Fines for problem chickens

Stettler County defeated a proposed urban chicken bylaw at their Sept. 9 regular meeting. ECA Review/Coralee Ventnor
Written by Stu Salkeld

The County of Stettler is playing chicken with some Hamlet of Gadsby property owners over problematic fowl. The decision to issue fines for urban chickens violating the Land Use Bylaw (LUB) rather than seeking a court order was made at the Feb. 23 Municipal Planning Commission (MPC) meeting.

County GIS Coordinator Rich Fitzgerald presented councillors with a report about public complaints over the ubiquitous urban chickens dating back several years. 

“Several complaints have been received about chickens on a property located at Lots 11 and 12 Block 4 Plan 153Z in the Hamlet of Gadsby,” stated the agenda memo. “This issue dates back several years to when Gadsby was still a village.”

Fitzgerald explained Stettler County then began handling the village’s planning services and staff worked with the property owner to resolve the situation, but found there was a problem with the village’s bylaw. 

“The decision was made to do enforcement on the property, and it was at this time that during the legal proceedings to get the court order, it was discovered that the necessary minutes from the Gadsby council meeting to prove that the bylaw had in fact been adopted, were missing,” stated the memo. 

“This made it impossible at the time to do any further enforcement or follow through on the fines that had been issued.”

Fitzgerald went on to explain that the village was eventually dissolved and became a Stettler County hamlet while complaints about the chickens in question continued. Fitzgerald explained the county’s hamlets don’t allow chickens.

“A stop order was issued via registered mail on Jan. 7, 2022 with no response from the landowner,” stated Fitzgerald, and a copy of the stop order was included in the agenda with the aforementioned property identified along with property owners Kim Cooper and Jim Macdonald. 

Staff recommended the board pass a resolution authorizing Stettler County to seek legal authority to remove the chickens in question.

Nibourg was hesitant to do so, and asked if the county had fined the property owners. Fitzgerald responded the property owners had only been fined under the previous village bylaw and the property owners never paid the fine. Fitzgerald added staff felt because the issue had been going on for years and the property owners didn’t pay the previous fines, more fines wouldn’t be successful.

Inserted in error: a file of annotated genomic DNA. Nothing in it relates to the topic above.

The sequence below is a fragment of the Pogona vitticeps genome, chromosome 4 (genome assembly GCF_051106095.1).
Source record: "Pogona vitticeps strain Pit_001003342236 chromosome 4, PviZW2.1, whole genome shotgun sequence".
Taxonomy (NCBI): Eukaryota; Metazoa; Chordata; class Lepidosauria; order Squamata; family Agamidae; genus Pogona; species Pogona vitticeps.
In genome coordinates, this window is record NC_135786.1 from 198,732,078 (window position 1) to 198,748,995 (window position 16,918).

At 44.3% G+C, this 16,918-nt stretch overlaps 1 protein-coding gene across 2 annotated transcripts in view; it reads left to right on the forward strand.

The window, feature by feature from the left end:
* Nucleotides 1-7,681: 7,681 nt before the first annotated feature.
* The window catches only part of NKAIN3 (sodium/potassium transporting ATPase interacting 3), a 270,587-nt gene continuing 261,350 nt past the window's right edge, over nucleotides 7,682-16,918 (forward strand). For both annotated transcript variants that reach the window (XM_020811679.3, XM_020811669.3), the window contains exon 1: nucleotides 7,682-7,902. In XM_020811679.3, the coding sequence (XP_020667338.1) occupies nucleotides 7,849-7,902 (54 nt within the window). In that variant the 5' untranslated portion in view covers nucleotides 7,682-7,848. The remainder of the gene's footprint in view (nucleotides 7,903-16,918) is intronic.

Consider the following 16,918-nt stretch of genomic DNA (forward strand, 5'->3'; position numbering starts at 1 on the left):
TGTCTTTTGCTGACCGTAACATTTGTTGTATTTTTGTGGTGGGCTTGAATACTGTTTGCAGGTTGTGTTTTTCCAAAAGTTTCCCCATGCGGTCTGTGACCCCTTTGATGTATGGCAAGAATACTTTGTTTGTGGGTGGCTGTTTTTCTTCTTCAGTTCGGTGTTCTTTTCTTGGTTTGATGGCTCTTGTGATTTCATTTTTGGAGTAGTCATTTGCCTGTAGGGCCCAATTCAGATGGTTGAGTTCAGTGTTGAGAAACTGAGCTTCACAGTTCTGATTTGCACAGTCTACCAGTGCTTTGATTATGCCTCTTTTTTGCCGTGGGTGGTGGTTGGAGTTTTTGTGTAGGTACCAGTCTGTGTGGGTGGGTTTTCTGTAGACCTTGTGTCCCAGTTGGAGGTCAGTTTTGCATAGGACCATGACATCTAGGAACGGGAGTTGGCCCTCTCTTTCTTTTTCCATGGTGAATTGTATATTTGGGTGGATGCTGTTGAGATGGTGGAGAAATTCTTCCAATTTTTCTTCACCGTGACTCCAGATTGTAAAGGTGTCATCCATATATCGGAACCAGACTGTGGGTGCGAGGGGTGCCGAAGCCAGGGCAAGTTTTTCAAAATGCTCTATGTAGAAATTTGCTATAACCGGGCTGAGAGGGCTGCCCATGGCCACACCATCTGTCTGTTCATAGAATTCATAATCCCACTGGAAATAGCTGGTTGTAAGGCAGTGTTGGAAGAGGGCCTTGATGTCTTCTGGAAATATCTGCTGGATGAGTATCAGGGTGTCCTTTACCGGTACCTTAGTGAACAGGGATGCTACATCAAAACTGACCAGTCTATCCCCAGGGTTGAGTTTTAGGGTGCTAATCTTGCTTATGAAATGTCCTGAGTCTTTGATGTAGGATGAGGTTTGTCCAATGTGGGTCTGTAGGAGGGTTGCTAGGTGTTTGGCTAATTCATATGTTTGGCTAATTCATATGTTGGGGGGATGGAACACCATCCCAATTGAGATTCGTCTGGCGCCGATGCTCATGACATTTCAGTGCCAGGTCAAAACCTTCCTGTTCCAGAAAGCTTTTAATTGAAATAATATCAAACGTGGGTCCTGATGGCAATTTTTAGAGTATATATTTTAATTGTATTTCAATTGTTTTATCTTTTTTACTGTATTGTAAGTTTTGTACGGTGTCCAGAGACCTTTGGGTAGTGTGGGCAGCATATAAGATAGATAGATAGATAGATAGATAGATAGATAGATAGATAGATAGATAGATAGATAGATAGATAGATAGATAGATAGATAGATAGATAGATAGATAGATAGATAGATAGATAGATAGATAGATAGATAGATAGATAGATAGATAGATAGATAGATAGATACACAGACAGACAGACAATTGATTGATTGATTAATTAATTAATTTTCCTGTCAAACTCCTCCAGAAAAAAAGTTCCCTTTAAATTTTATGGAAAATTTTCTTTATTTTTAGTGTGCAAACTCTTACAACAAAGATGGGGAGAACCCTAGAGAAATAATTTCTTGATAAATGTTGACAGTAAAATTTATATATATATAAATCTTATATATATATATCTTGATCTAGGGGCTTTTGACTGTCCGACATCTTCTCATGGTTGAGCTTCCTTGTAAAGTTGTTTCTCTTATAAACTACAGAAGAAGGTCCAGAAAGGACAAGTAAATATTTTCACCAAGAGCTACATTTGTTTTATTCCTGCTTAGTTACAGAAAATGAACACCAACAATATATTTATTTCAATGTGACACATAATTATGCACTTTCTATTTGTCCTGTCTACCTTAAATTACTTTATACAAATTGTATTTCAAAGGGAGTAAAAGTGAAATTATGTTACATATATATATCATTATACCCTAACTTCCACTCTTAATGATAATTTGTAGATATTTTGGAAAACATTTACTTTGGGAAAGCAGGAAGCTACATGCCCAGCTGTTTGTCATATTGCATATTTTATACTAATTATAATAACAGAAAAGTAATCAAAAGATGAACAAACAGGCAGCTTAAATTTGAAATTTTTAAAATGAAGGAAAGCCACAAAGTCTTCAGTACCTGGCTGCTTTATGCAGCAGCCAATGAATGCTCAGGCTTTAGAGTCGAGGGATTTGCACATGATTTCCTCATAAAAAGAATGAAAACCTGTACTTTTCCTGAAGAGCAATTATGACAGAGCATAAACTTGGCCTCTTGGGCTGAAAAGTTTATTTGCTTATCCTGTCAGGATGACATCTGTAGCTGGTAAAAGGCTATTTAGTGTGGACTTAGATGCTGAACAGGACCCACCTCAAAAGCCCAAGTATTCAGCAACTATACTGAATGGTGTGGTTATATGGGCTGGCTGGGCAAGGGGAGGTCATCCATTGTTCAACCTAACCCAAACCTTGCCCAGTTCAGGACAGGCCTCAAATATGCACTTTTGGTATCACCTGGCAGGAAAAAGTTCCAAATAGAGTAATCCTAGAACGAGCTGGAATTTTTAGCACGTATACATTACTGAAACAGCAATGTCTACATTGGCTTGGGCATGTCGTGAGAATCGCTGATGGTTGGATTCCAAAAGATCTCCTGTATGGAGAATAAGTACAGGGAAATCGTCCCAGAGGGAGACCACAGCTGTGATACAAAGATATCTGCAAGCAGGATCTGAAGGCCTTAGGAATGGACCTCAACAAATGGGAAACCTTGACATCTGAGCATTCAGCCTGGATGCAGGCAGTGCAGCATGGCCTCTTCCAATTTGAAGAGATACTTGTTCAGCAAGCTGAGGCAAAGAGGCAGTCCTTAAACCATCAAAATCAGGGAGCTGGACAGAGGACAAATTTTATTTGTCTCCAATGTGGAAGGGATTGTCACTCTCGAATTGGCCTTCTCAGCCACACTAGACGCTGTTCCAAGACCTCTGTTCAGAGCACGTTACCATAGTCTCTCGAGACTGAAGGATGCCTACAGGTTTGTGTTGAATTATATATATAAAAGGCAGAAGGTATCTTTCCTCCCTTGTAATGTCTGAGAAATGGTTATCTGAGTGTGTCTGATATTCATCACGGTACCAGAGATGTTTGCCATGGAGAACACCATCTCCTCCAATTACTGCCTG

Nibourg stated he foresaw publicity problems if the county goes after the fowl. 

“This is a tough situation,” said Nibourg. “Then what do we do with the chickens? Do we put the chickens down?” Nibourg noted he felt more fines should be issued and consider a court order as the last resort.

Reeve Larry Clarke stated that as long as the LUB states chickens aren’t allowed in hamlets, the county has to enforce that rule and added that someone could be found to adopt the chickens.

Coun. Justin Stevens asked how long this has been going on and staff answered Stettler County has been dealing with it for at least two years.

Nibourg stated if the fines and issued and not paid again, at least the county has that on the books if the chickens eventually have to be seized.

The board members eventually voted 4 to 3 for Stettler County to issue more fines to the Gadsby property owners in question over their chickens, Couns. Stulberg, Paul Mackay, Nibourg and Ernie Gendre in favour, with Clarke, Stevens and Dave Grover opposed.


Stu Salkeld, Local Journalism Initiative reporter

ECA Review

About the author

Stu Salkeld

Stu Salkeld, who has upwards of 28 years of experience in the Alberta community newspaper industry, is now covering councils and other news in the Stettler region and has experience working in the area as well.

He has joined the ECA Review as a Local Journalism Initiative Journalist.

Stu earned his two-year diploma in print journalism from SAIT in Calgary from 1993 to ’95 and was raised in Oyen, Alta., one of the communities within the ECA Review’s coverage area.